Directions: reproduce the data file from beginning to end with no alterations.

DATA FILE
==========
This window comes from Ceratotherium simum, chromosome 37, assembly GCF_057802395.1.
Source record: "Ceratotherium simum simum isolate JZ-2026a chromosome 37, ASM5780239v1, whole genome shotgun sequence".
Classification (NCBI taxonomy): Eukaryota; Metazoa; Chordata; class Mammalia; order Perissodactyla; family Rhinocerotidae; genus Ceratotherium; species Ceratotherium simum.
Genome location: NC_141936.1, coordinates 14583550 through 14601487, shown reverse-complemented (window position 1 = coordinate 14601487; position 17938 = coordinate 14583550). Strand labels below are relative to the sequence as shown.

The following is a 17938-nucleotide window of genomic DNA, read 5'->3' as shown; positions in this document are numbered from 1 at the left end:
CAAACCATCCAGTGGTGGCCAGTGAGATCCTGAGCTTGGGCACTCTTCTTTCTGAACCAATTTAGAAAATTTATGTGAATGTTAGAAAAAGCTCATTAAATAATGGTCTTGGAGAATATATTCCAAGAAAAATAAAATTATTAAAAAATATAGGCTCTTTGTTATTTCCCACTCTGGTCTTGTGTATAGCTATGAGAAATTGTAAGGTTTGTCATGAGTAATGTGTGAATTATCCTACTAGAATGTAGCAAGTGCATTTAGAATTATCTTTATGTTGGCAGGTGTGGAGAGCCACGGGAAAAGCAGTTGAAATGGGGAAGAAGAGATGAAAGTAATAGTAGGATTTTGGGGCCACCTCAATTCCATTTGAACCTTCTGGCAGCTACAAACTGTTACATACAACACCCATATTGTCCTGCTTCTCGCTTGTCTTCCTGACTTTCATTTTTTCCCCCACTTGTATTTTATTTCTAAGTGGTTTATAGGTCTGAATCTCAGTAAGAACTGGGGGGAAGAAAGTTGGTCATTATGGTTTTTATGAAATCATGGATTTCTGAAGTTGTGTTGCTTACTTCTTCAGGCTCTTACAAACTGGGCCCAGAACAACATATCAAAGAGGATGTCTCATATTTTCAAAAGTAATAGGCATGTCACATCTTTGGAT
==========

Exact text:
This window comes from Ceratotherium simum, chromosome 37, assembly GCF_057802395.1.
Source record: "Ceratotherium simum simum isolate JZ-2026a chromosome 37, ASM5780239v1, whole genome shotgun sequence".
Classification (NCBI taxonomy): Eukaryota; Metazoa; Chordata; class Mammalia; order Perissodactyla; family Rhinocerotidae; genus Ceratotherium; species Ceratotherium simum.
Genome location: NC_141936.1, coordinates 14583550 through 14601487, shown reverse-complemented (window position 1 = coordinate 14601487; position 17938 = coordinate 14583550). Strand labels below are relative to the sequence as shown.

The following is a 17938-nucleotide window of genomic DNA, read 5'->3' as shown; positions in this document are numbered from 1 at the left end:
CAAACCATCCAGTGGTGGCCAGTGAGATCCTGAGCTTGGGCACTCTTCTTTCTGAACCAATTTAGAAAATTTATGTGAATGTTAGAAAAAGCTCATTAAATAATGGTCTTGGAGAATATATTCCAAGAAAAATAAAATTATTAAAAAATATAGGCTCTTTGTTATTTCCCACTCTGGTCTTGTGTATAGCTATGAGAAATTGTAAGGTTTGTCATGAGTAATGTGTGAATTATCCTACTAGAATGTAGCAAGTGCATTTAGAATTATCTTTATGTTGGCAGGTGTGGAGAGCCACGGGAAAAGCAGTTGAAATGGGGAAGAAGAGATGAAAGTAATAGTAGGATTTTGGGGCCACCTCAATTCCATTTGAACCTTCTGGCAGCTACAAACTGTTACATACAACACCCATATTGTCCTGCTTCTCGCTTGTCTTCCTGACTTTCATTTTTTCCCCCACTTGTATTTTATTTCTAAGTGGTTTATAGGTCTGAATCTCAGTAAGAACTGGGGGGAAGAAAGTTGGTCATTATGGTTTTTATGAAATCATGGATTTCTGAAGTTGTGTTGCTTACTTCTTCAGGCTCTTACAAACTGGGCCCAGAACAACATATCAAAGAGGATGTCTCATATTTTCAAAAGTAATAGGCATGTCACATCTTTGGAT